Gold edged higher on Thursday on persistent worries about euro zone debt woes and slower global growth, defying a rebound in the U.S. dollar.
The dollar index rose nearly 0.4 percent, after dropping to a three-week low in the previous session, as the Swiss franc fell on talks that the Swiss National Bank stepped up measures to curb the strength of the safe-haven currency.
Investors, disappointed by this week's Franco-German summit on the lack of an effective solution to the euro zone's debt crisis and wary of sluggish global growth prospects, continued to seek security in bullion.
Spot gold gained 0.3 percent to $1,793.70 an ounce by 06:46 GMT, headed for a fourth session of gains. It was only 1.1 percent below its all-time high of $1,813.79 struck last week.
U.S. gold edged up 0.2 percent to $1,796.80.
"Gold is stabilizing in the near term," said Ronald Leung, a physical dealer at Lee Cheong Gold Dealers in Hong Kong.
"But low interest rates in the United States and the messy situation in Europe will push gold higher."
Leung said physical buying was muted as prices advanced towards the record high, with investors waiting for a price dip.
Gold-backed exchange-traded funds continued to draw interest. Holdings in the SPDR Gold Trust , the world's largest gold ETF, rose by 0.72 percent on the day to 1,271.985 metric tons by Aug. 17.
The Relative Strength Index on spot gold remained above 70, which suggests the underlying asset has been overbought, although it has been in this territory for nearly two weeks.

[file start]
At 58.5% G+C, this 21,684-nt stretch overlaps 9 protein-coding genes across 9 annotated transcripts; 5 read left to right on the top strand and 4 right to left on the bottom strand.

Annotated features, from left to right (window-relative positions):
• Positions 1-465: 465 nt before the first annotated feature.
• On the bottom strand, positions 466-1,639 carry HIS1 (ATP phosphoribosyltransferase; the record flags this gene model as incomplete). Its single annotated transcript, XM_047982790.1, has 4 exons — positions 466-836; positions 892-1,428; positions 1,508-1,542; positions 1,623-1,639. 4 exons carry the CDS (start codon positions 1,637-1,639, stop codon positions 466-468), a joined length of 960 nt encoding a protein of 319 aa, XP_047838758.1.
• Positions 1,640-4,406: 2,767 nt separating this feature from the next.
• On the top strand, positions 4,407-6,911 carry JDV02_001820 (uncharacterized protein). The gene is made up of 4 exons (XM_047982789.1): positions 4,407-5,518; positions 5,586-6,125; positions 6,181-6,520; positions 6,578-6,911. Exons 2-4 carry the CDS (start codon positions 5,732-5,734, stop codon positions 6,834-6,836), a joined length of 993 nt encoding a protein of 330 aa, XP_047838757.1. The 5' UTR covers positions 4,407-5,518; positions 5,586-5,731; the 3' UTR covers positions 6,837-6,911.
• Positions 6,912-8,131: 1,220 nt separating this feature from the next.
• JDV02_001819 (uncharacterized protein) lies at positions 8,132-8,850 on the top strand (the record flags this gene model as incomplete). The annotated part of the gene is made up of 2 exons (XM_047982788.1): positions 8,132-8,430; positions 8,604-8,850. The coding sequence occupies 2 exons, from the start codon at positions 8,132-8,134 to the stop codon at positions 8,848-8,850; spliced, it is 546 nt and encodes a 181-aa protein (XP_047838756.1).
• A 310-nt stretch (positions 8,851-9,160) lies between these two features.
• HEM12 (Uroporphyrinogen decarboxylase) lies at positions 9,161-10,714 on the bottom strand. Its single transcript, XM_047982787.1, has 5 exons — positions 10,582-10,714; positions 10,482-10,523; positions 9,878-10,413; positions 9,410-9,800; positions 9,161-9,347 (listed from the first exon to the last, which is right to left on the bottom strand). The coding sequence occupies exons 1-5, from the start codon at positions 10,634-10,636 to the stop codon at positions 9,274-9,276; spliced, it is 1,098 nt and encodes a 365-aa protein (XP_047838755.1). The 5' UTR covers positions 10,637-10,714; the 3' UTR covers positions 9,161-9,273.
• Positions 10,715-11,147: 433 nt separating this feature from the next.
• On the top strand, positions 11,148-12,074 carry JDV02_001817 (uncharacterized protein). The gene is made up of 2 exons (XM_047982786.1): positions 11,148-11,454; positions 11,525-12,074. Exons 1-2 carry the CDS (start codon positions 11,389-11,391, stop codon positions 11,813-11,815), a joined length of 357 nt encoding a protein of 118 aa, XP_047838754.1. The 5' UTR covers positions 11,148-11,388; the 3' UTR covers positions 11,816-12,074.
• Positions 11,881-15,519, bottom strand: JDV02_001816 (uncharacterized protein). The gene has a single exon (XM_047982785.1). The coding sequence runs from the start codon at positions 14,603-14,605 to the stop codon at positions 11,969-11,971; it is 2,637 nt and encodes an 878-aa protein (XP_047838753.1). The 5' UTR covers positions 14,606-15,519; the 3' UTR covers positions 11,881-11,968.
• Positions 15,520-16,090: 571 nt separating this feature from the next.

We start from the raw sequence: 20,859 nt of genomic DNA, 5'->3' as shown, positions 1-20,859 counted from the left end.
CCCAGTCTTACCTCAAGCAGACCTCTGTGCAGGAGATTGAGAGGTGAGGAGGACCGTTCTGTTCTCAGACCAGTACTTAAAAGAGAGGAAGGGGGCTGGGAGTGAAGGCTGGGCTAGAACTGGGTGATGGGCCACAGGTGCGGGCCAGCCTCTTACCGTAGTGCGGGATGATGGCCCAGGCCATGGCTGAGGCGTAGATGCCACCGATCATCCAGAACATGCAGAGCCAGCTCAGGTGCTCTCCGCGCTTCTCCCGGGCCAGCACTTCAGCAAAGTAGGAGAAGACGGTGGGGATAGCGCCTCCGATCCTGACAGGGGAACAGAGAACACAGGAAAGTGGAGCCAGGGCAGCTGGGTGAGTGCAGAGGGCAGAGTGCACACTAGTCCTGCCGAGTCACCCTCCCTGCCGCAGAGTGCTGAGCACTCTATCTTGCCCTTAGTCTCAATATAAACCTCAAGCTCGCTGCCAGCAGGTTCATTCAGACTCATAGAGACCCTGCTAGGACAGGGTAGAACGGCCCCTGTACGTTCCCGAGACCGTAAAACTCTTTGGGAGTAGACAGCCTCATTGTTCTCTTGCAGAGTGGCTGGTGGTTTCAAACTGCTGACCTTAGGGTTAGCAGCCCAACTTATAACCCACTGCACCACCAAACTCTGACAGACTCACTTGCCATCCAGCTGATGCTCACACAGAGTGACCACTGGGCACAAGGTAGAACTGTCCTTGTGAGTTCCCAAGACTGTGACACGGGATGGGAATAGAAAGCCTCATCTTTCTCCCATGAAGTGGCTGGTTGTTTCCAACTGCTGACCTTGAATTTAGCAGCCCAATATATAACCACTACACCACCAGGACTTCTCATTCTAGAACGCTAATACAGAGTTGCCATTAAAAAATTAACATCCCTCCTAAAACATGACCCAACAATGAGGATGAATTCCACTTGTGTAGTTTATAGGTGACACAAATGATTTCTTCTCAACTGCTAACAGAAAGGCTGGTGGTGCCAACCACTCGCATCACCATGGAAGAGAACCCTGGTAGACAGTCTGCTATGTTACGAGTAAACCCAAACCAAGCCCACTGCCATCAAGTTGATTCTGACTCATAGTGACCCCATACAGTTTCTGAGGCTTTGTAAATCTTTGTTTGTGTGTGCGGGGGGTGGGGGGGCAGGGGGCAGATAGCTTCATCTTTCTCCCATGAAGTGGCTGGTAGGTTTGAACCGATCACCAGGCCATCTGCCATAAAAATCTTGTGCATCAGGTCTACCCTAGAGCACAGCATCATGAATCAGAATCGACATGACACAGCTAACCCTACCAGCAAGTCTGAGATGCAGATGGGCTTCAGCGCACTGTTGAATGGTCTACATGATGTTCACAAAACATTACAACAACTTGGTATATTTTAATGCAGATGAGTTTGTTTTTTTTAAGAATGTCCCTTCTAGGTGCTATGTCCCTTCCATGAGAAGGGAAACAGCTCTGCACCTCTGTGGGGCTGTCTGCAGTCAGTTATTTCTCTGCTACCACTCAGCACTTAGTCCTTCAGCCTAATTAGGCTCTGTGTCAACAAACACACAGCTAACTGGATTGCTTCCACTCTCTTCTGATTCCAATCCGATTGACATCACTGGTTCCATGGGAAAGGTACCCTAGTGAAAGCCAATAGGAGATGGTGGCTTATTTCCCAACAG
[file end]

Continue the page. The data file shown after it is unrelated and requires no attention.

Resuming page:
Technical analysis suggested that gold faces resistance at $1,793 an ounce, said Reuters market analyst Wang Tao.
But gold's bull run still has momentum.
"Although profit-taking, margin requirement hikes and seasonally soft physical demand could temper the rally intermittently, the external environment has turned increasingly fertile for gold," said Barclays Capital in a research note.
Gold's fortunes could be altered in the case of rising real interest rates, controlled inflation and a stable macro-environment, it added.
Gold demand fell in the second quarter but is expected to rise in the full year as Asian buyers add to holdings and safe haven demand grows, said the World Gold Council.
Spot silver gained half a percent to $40.36 an ounce, after closing above $40 for the first time in two weeks in the previous session.
Holdings in the iShares Silver Trust , the world's largest silver ETF, edged higher to 9,727.10 metric tons by Aug. 17, the trust said.
"The sentiment in silver is still weak even though prices are climbing slowly," said a Tokyo-based trader.
He added that although a gold rally traditionally encourages silver prices to rise, the poor economic outlook has weighed on demand prospects of the metal, which has wide industrial applications.
"The 20-day moving average has been a decent support and the rising channel seems in place, but it will be difficult for silver to breach $42 unless gold advances towards $1,850."
Spot platinum held steady at $1,836, after rising for seven sessions straight.